MANILA, Philippines – As the world hails the International Day of Poverty Eradication and the recent adoption of 17 new global goals during the United Nations (UN) Sustainable Development Summit in New York City, social enterprises calls on the Philippine government to put poverty at zero rates by fast-tracking the passage of the Poverty Reduction through Social Entrepreneurship (PRESENT) Bill.
“We call on Congress to gather its remaining opportunities to see this bill passed. We should not let the poor wait any further to provide the support that they need,” said Jay Bertram Lacsamana, executive director of the Foundation for a Sustainable Society (FSSI) and co-convener of the PRESENT Coalition.
The Sustainable Development Goals (SDGs) is a set of universal agenda critical in ending poverty, fighting inequality and protecting the environment across nations, adding that the integration of goals hinge on people, planet, prosperity, peace, and partnership will set a world where ‘No one is left behind’.
The SDGs succeeded the Millennium Development Goals (MDGs) and consists of 17 goals and 169 targets serving as a blueprint for 193 member states of the United Nations for the next 15 years or from 2015 to 2030.
First of the goals is poverty eradication with other important goals tackling gender equality, climate change, decent employment, inequality, and justice – some of which were absent in the MDGs.
In the 2014 country report of the National Economic and Development Authority (NEDA), poverty reduction fell short of the country’s MDG target. Although the incidence of poverty declined from 34.4% to 25.2% from 1991 to 2012, this did not meet the MDG target of 17.2% by 2015.
The rate of poverty reduction has also been slow for the period of 2006 to 2012 with an over-all reduction of only 1.4% over 6 years.
During the Saturday Kapihan Forum at Anabels in Quezon City, Coop-NATCCCO Party-List Rep. Cresente Paez said: “We are pushing for the passage of the PRESENT Bill under the Aquino administration because we believe that social enterprise is actually the best model for achieving poverty eradication and inclusive growth.” (READ: Giving back to the poor: Why social enterprises matter)
Representative Paez, who is also the principal author of the PRESENT Bill, underscored that “social enterprises can be instrumental in transforming communities out from poverty through the provision of goods, services, and opportunities and which can enable these sectors to take part in economic activities.”
According to FSSI, social enterprises are mission-driven organizations that seek to benefit the poor and marginalized such as farmers, fishers, persons with disabilities, indigenous peoples, and women, among the various sectors in society.
Social enterprises contribute to development by plowing back profit gathered from economic activities into community initiatives that will uplift the lives of those in the marginalized thereby attaining targets that fight poverty.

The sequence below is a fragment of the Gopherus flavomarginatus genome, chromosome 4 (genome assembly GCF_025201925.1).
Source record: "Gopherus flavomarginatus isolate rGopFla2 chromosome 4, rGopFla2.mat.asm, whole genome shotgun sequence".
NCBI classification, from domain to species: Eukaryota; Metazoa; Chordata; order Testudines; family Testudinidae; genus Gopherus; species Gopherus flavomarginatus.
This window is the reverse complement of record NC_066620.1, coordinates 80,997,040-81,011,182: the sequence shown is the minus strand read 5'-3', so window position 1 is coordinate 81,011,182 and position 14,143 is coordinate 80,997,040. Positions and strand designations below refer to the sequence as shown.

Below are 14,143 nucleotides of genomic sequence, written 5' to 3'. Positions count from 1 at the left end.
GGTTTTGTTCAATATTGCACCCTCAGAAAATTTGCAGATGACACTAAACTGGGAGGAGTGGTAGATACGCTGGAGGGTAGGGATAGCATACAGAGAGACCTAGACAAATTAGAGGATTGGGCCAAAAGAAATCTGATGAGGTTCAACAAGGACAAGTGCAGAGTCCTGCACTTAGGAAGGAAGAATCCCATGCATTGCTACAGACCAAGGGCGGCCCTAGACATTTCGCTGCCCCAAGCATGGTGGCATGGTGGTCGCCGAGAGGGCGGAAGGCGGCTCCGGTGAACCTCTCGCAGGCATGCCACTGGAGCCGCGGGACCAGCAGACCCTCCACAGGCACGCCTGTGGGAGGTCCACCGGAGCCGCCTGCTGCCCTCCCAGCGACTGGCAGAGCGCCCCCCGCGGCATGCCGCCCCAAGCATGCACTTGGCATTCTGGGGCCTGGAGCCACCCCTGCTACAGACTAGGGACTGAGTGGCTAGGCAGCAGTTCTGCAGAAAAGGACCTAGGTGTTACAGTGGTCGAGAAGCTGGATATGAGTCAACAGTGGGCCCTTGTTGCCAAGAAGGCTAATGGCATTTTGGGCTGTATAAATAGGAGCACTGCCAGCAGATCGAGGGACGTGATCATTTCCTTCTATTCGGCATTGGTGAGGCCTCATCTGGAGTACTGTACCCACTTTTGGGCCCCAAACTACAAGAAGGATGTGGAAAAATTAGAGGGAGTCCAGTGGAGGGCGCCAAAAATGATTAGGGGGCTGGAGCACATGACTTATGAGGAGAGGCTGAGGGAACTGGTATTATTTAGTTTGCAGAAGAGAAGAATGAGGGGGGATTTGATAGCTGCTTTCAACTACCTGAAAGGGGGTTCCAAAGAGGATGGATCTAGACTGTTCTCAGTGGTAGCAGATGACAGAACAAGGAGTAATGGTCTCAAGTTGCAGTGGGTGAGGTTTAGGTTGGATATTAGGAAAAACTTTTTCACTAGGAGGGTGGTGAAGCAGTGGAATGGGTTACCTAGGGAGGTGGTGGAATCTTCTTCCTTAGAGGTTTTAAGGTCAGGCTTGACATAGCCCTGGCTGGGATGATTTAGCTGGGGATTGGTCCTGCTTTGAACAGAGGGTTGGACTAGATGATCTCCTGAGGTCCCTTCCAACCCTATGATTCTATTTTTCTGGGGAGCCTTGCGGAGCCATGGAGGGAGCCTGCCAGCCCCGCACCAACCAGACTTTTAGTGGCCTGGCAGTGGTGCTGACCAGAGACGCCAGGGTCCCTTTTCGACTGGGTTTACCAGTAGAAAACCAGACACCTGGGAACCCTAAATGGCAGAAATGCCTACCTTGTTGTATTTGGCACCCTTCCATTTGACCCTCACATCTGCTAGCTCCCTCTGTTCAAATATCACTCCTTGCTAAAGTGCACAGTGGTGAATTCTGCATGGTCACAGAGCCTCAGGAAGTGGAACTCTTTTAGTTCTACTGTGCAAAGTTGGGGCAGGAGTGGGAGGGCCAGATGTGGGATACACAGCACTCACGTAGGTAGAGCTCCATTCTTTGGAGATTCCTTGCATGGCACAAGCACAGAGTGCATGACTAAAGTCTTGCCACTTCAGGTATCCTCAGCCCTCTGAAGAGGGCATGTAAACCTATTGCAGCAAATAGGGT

Under the SDGs, governments are encouraged to support policies promoting the growth and financial access of micro, small, and medium-sized enterprises in their respective countries.
In research done by the Institute for Social Entrepreneurship in Asia, there are more than 30,000 social enterprises that are seen to benefit 2.5 million poor Filipinos if support mechanisms are made available for social enterprises.
“With the potential of social enterprises in bringing development that is felt by the poor, we call the government to fast-track the legislation of the PRESENT Bill to influence the strategies it will employ in adopting the SDGs,” said Ms. Lisa Dacanay, president of the Institute for Social Entrepreneurship in Asia (ISEA).
Currently, the National Anti-Poverty Commission (NAPC) and the Department of Social Welfare and Development (DSWD) have identified social entrepreneurship as an anti-poverty strategy.
The PRESENT Bill seeks to grow more social enterprises by supporting major economic subsectors with the most number of poor.
The law aims to empower the poor by giving them proper avenues where they can start and scale-up their social enterprises through loans, funds for research and development, preferential procurement for social enterprises, linkage to value chain and market, trainings and capacity-building activities, and insurance for social enterprises in times of disasters.
The Senate version of the bill is filed by Sen. Benigno ‘Bam’ Aquino III. The bill is now waiting for second reading in both houses. The bill is also supported by the PRESENT Coalition, an alliance of various social enterprise practitioners, advocates, NGOs, and the academe who have joined together to lobby the passing of the bill.
The conveners of the PRESENT Coalition are Ateneo School of Government (ASoG) and the Foundation for a Sustainable Society. – Rappler.com
Ted Ong is a social development worker based in Iloilo and a senior policy analyst of the Center for Power Issues and Initiatives.